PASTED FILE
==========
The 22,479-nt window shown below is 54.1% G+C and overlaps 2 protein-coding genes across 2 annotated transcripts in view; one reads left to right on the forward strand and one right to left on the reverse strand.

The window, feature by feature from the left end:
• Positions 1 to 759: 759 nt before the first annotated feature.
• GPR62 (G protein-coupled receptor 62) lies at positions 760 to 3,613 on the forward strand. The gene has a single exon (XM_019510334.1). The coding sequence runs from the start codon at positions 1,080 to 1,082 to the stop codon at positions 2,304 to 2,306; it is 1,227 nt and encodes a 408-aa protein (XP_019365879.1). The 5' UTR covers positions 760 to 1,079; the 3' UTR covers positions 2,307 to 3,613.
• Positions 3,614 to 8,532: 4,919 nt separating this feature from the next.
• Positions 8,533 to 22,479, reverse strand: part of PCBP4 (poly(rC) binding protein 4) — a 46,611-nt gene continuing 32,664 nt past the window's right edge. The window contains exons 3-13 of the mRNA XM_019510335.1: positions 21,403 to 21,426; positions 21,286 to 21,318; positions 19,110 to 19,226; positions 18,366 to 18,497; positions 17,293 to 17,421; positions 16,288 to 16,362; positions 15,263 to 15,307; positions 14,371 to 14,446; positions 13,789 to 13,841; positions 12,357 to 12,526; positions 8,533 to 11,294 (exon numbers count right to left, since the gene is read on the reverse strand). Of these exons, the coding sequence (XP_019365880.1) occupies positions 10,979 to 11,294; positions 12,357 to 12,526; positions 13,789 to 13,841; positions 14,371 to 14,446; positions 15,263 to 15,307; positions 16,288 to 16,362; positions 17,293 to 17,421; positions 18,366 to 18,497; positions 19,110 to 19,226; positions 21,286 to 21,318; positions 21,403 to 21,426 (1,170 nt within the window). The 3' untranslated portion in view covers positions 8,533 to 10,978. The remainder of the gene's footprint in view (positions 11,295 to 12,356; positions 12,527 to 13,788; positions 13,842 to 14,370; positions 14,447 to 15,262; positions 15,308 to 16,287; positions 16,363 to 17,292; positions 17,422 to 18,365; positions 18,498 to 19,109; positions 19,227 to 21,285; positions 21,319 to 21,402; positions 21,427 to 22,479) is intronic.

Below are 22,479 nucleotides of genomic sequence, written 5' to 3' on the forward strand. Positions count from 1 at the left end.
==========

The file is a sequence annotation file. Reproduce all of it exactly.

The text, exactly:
The 22,479-nt window shown below is 54.1% G+C and overlaps 2 protein-coding genes across 2 annotated transcripts in view; one reads left to right on the forward strand and one right to left on the reverse strand.

The window, feature by feature from the left end:
• Positions 1 to 759: 759 nt before the first annotated feature.
• GPR62 (G protein-coupled receptor 62) lies at positions 760 to 3,613 on the forward strand. The gene has a single exon (XM_019510334.1). The coding sequence runs from the start codon at positions 1,080 to 1,082 to the stop codon at positions 2,304 to 2,306; it is 1,227 nt and encodes a 408-aa protein (XP_019365879.1). The 5' UTR covers positions 760 to 1,079; the 3' UTR covers positions 2,307 to 3,613.
• Positions 3,614 to 8,532: 4,919 nt separating this feature from the next.
• Positions 8,533 to 22,479, reverse strand: part of PCBP4 (poly(rC) binding protein 4) — a 46,611-nt gene continuing 32,664 nt past the window's right edge. The window contains exons 3-13 of the mRNA XM_019510335.1: positions 21,403 to 21,426; positions 21,286 to 21,318; positions 19,110 to 19,226; positions 18,366 to 18,497; positions 17,293 to 17,421; positions 16,288 to 16,362; positions 15,263 to 15,307; positions 14,371 to 14,446; positions 13,789 to 13,841; positions 12,357 to 12,526; positions 8,533 to 11,294 (exon numbers count right to left, since the gene is read on the reverse strand). Of these exons, the coding sequence (XP_019365880.1) occupies positions 10,979 to 11,294; positions 12,357 to 12,526; positions 13,789 to 13,841; positions 14,371 to 14,446; positions 15,263 to 15,307; positions 16,288 to 16,362; positions 17,293 to 17,421; positions 18,366 to 18,497; positions 19,110 to 19,226; positions 21,286 to 21,318; positions 21,403 to 21,426 (1,170 nt within the window). The 3' untranslated portion in view covers positions 8,533 to 10,978. The remainder of the gene's footprint in view (positions 11,295 to 12,356; positions 12,527 to 13,788; positions 13,842 to 14,370; positions 14,447 to 15,262; positions 15,308 to 16,287; positions 16,363 to 17,292; positions 17,422 to 18,365; positions 18,498 to 19,109; positions 19,227 to 21,285; positions 21,319 to 21,402; positions 21,427 to 22,479) is intronic.

Below are 22,479 nucleotides of genomic sequence, written 5' to 3' on the forward strand. Positions count from 1 at the left end.